Science, Theology and Jane Austen

Science, Theology and Jane Austen

TWENTY-ONE QUESTIONS WITH DR. SUSAN WALDSTEIN

November 10, 2014

Susan Waldstein is Adjunct Professor of Theology at Ave Maria University. She has an interest in natural philosophy and will offer a new course on Science and Theology in Spring 2015. She agreed to meet in her home and answer a few questions. Her chair, where she prefers to sit and read or work, is set beside a large window which looks out over a small lake. She has a remarkable view of the open Florida sky.

1. When I was young, I was always interested in science. I wanted to be a marine biologist. I had chemistry sets and I did science projects with hamsters, rats, mice, and plants. In the summer, I worked at a lab at the University of Santa Barbara, and I wanted to go to MIT. But my parents wanted me to go to Thomas Aquinas College, so they sent me there to visit. After a year, if I still didn’t like it, I could go to MIT.  But I visited, and I just loved it. I realized it would be a place to deepen my intellectual understanding of the faith.

2. I met my husband, Michael, at TAC. We were married after my senior year. We moved around quite a bit while he was still in school—from the University of Dallas, to the Pontifical Biblical Institute in Rome, and finally to Harvard University. We moved to Notre Dame, where Michael taught after earning his second doctorate, and then to Gaming, Austria, where he taught at the International Theological Institute (ITI).At this point, we had eight children.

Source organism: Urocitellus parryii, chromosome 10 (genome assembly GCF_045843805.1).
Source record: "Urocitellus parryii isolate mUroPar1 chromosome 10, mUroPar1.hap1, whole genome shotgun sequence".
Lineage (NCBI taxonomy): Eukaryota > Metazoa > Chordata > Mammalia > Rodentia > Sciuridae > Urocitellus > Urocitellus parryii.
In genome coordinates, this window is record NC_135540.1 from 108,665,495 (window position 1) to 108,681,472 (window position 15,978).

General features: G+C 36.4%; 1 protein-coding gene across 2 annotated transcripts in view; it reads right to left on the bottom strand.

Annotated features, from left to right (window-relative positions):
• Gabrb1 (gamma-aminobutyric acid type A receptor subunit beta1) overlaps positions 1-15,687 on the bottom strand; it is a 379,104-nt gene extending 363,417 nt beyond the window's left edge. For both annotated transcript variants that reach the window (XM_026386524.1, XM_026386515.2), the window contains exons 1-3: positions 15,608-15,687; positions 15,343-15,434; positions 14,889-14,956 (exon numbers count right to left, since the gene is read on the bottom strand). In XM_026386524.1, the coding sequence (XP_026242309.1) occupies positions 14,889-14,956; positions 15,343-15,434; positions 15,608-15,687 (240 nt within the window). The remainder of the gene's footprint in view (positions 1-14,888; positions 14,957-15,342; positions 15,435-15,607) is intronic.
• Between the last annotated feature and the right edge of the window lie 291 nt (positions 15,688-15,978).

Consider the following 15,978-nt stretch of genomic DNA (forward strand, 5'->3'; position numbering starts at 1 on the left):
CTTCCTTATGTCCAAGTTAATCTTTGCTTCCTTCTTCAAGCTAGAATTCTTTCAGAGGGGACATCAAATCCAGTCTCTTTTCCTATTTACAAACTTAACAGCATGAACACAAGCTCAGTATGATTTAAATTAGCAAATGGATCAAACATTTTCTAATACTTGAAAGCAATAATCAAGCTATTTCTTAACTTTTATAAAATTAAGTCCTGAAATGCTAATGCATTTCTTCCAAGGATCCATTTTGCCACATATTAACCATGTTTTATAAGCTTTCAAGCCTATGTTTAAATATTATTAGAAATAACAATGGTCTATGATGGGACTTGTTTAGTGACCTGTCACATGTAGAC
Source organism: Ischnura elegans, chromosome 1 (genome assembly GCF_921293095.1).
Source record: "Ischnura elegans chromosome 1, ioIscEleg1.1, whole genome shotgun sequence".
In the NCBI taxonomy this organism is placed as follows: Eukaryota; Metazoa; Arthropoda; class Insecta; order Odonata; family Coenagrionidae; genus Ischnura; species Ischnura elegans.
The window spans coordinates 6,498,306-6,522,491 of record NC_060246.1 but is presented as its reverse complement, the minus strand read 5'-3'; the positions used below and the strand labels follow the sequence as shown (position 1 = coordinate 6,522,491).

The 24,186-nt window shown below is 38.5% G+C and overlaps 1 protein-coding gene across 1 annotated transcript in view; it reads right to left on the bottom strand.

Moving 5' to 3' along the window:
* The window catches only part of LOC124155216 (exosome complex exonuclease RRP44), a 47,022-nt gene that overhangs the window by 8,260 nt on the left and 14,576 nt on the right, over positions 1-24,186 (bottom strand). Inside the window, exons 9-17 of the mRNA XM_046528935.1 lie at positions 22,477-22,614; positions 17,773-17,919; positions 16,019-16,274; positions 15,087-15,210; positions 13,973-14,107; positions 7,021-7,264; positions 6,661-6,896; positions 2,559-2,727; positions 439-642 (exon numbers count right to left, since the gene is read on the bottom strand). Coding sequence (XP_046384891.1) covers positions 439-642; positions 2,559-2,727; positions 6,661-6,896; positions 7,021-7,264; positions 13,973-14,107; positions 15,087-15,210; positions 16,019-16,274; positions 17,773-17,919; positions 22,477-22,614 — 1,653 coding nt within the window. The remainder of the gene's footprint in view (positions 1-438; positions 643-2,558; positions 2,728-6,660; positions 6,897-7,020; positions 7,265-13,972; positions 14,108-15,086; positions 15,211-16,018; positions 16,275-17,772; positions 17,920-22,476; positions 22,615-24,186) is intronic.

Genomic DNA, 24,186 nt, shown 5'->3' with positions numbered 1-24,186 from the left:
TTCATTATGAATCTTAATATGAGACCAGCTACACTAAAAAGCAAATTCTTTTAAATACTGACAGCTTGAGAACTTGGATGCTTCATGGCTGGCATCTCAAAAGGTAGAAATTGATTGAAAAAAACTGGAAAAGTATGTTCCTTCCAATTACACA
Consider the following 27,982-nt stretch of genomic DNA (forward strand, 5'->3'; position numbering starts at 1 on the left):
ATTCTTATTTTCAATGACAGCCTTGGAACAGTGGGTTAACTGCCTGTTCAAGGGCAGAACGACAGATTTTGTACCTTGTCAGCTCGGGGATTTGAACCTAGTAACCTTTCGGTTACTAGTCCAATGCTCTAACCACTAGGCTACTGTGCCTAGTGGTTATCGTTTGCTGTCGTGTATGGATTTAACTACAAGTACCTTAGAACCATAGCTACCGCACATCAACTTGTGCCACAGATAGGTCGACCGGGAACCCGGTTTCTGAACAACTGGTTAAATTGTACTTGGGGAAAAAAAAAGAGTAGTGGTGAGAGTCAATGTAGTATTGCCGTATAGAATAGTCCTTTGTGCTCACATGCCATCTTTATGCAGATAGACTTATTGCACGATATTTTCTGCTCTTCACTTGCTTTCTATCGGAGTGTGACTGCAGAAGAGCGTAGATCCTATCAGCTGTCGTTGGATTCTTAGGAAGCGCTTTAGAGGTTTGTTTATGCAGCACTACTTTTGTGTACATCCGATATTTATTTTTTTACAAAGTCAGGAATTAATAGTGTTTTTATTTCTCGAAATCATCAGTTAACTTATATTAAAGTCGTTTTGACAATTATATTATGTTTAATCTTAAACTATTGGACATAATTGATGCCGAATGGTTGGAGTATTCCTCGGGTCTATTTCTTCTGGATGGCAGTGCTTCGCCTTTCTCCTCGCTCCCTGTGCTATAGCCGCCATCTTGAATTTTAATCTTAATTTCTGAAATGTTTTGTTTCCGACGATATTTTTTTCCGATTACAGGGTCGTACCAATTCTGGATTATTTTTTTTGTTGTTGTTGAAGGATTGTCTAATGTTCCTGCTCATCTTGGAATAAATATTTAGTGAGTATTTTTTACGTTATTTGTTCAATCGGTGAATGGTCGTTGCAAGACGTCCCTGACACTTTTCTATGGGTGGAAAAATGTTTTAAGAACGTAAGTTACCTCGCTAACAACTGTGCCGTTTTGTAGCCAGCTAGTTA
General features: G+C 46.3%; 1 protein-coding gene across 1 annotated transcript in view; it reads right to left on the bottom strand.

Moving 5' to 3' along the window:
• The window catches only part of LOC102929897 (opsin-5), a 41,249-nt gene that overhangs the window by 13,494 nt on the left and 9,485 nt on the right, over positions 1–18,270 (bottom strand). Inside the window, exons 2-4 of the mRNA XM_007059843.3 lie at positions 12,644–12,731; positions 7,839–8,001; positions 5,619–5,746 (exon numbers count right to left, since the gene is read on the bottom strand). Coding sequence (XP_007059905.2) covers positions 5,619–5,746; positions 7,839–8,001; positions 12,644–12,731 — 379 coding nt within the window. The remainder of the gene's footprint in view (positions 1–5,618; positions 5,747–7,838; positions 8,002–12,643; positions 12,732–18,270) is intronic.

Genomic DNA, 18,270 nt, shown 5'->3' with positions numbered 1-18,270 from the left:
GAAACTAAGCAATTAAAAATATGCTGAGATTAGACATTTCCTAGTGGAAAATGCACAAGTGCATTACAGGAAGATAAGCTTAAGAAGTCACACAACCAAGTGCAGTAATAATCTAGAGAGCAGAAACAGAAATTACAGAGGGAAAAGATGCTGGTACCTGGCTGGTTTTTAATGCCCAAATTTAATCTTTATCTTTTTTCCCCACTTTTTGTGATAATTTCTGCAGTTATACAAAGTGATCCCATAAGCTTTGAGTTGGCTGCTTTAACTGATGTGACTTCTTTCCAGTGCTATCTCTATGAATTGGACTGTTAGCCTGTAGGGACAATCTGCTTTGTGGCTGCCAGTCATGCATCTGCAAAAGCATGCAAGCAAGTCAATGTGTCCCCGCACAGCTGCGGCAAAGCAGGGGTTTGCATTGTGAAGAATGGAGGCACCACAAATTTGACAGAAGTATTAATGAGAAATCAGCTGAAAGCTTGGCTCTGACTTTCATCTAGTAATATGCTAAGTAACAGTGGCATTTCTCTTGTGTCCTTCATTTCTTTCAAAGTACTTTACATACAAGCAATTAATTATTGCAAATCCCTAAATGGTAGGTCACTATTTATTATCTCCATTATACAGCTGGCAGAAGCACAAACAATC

3. While I was at TAC, I became more and more interested in the philosophical side of natural science. I have stayed interested in that, and bided my time until our family life was at a point where I could pick up my studies again. I loved homeschooling, but I put my interests in science and theology on hold for a long time. At ITI, for the fist time, I was in a position where I could start studying again. I had older children who could help around the household and watch the younger children. So I went to class and studied natural philosophy and theology.

4. I received my Master’s from ITI in 2002. I began teaching as Assistant Professor of Theology, and at the same time, I earned my licentiate. My thesis was on the theological significance of natural hierarchy.

5. When we moved to Ave Maria University, I began writing my doctoral thesis for the University of Fribourg, Switzerland. I finished my S.T.D. from Fribourg in 2013 (my thesis was entitled: “Mercy and Self Gift, Exploring the Implicit Connections between Charles DeKoninck’s Evolutionary Biology and Theological Principles”). I’ve been Adjunct Professor of Theology at Ave Maria University since 2008.